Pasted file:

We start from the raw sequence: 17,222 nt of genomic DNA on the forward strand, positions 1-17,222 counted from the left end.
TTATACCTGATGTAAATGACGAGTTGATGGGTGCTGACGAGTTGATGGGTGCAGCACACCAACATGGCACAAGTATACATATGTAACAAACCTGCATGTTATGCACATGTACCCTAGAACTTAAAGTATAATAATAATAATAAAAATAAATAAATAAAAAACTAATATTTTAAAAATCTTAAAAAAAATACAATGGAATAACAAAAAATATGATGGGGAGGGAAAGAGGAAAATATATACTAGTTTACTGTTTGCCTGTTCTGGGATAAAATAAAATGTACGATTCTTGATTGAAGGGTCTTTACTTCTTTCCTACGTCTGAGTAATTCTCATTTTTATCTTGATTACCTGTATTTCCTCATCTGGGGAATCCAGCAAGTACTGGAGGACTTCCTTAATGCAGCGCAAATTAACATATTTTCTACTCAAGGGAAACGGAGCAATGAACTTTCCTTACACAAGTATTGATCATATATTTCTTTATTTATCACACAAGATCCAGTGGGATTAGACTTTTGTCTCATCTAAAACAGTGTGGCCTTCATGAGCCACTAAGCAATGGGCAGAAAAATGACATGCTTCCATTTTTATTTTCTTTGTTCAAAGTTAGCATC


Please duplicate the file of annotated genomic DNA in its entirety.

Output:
We start from the raw sequence: 17,222 nt of genomic DNA on the forward strand, positions 1-17,222 counted from the left end.
TTATACCTGATGTAAATGACGAGTTGATGGGTGCTGACGAGTTGATGGGTGCAGCACACCAACATGGCACAAGTATACATATGTAACAAACCTGCATGTTATGCACATGTACCCTAGAACTTAAAGTATAATAATAATAATAAAAATAAATAAATAAAAAACTAATATTTTAAAAATCTTAAAAAAAATACAATGGAATAACAAAAAATATGATGGGGAGGGAAAGAGGAAAATATATACTAGTTTACTGTTTGCCTGTTCTGGGATAAAATAAAATGTACGATTCTTGATTGAAGGGTCTTTACTTCTTTCCTACGTCTGAGTAATTCTCATTTTTATCTTGATTACCTGTATTTCCTCATCTGGGGAATCCAGCAAGTACTGGAGGACTTCCTTAATGCAGCGCAAATTAACATATTTTCTACTCAAGGGAAACGGAGCAATGAACTTTCCTTACACAAGTATTGATCATATATTTCTTTATTTATCACACAAGATCCAGTGGGATTAGACTTTTGTCTCATCTAAAACAGTGTGGCCTTCATGAGCCACTAAGCAATGGGCAGAAAAATGACATGCTTCCATTTTTATTTTCTTTGTTCAAAGTTAGCATC